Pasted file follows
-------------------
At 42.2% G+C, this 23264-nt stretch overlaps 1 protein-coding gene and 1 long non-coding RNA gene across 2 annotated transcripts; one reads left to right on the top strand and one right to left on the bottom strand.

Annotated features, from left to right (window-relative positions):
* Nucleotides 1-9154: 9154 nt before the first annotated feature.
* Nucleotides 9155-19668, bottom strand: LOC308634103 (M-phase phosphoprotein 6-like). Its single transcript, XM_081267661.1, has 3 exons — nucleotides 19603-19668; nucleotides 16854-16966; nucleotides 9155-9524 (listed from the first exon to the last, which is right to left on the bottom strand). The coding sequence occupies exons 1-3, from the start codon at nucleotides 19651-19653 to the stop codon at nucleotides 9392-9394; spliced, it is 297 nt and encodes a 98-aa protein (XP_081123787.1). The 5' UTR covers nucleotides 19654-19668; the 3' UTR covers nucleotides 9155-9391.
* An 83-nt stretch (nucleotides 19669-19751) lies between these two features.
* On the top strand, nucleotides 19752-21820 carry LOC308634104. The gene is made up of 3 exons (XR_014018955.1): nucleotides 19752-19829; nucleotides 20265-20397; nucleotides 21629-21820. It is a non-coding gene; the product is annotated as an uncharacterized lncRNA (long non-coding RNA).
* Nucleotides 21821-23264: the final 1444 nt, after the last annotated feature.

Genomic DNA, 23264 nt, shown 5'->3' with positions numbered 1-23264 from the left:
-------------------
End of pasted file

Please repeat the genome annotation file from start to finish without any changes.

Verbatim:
At 42.2% G+C, this 23264-nt stretch overlaps 1 protein-coding gene and 1 long non-coding RNA gene across 2 annotated transcripts; one reads left to right on the top strand and one right to left on the bottom strand.

Annotated features, from left to right (window-relative positions):
* Nucleotides 1-9154: 9154 nt before the first annotated feature.
* Nucleotides 9155-19668, bottom strand: LOC308634103 (M-phase phosphoprotein 6-like). Its single transcript, XM_081267661.1, has 3 exons — nucleotides 19603-19668; nucleotides 16854-16966; nucleotides 9155-9524 (listed from the first exon to the last, which is right to left on the bottom strand). The coding sequence occupies exons 1-3, from the start codon at nucleotides 19651-19653 to the stop codon at nucleotides 9392-9394; spliced, it is 297 nt and encodes a 98-aa protein (XP_081123787.1). The 5' UTR covers nucleotides 19654-19668; the 3' UTR covers nucleotides 9155-9391.
* An 83-nt stretch (nucleotides 19669-19751) lies between these two features.
* On the top strand, nucleotides 19752-21820 carry LOC308634104. The gene is made up of 3 exons (XR_014018955.1): nucleotides 19752-19829; nucleotides 20265-20397; nucleotides 21629-21820. It is a non-coding gene; the product is annotated as an uncharacterized lncRNA (long non-coding RNA).
* Nucleotides 21821-23264: the final 1444 nt, after the last annotated feature.

Genomic DNA, 23264 nt, shown 5'->3' with positions numbered 1-23264 from the left: